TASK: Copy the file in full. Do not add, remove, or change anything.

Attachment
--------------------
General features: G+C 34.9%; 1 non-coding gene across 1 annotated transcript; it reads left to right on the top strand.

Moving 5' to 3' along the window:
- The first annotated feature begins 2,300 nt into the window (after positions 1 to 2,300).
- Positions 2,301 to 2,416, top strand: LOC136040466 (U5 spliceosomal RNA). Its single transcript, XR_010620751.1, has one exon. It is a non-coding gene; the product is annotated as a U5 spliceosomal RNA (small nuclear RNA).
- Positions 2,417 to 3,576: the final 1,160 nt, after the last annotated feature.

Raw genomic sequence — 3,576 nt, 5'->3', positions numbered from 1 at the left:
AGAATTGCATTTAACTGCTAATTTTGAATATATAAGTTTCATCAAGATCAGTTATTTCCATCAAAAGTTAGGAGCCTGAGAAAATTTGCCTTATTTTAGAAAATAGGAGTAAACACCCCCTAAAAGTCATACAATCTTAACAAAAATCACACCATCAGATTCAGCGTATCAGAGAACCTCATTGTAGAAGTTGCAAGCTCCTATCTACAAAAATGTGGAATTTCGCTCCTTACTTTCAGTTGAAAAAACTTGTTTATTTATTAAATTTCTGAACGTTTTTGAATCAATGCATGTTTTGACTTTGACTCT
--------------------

General features: G+C 34.9%; 1 non-coding gene across 1 annotated transcript; it reads left to right on the top strand.

Moving 5' to 3' along the window:
- The first annotated feature begins 2,300 nt into the window (after positions 1 to 2,300).
- Positions 2,301 to 2,416, top strand: LOC136040466 (U5 spliceosomal RNA). Its single transcript, XR_010620751.1, has one exon. It is a non-coding gene; the product is annotated as a U5 spliceosomal RNA (small nuclear RNA).
- Positions 2,417 to 3,576: the final 1,160 nt, after the last annotated feature.

Raw genomic sequence — 3,576 nt, 5'->3', positions numbered from 1 at the left:
AGAATTGCATTTAACTGCTAATTTTGAATATATAAGTTTCATCAAGATCAGTTATTTCCATCAAAAGTTAGGAGCCTGAGAAAATTTGCCTTATTTTAGAAAATAGGAGTAAACACCCCCTAAAAGTCATACAATCTTAACAAAAATCACACCATCAGATTCAGCGTATCAGAGAACCTCATTGTAGAAGTTGCAAGCTCCTATCTACAAAAATGTGGAATTTCGCTCCTTACTTTCAGTTGAAAAAACTTGTTTATTTATTAAATTTCTGAACGTTTTTGAATCAATGCATGTTTTGACTTTGACTCT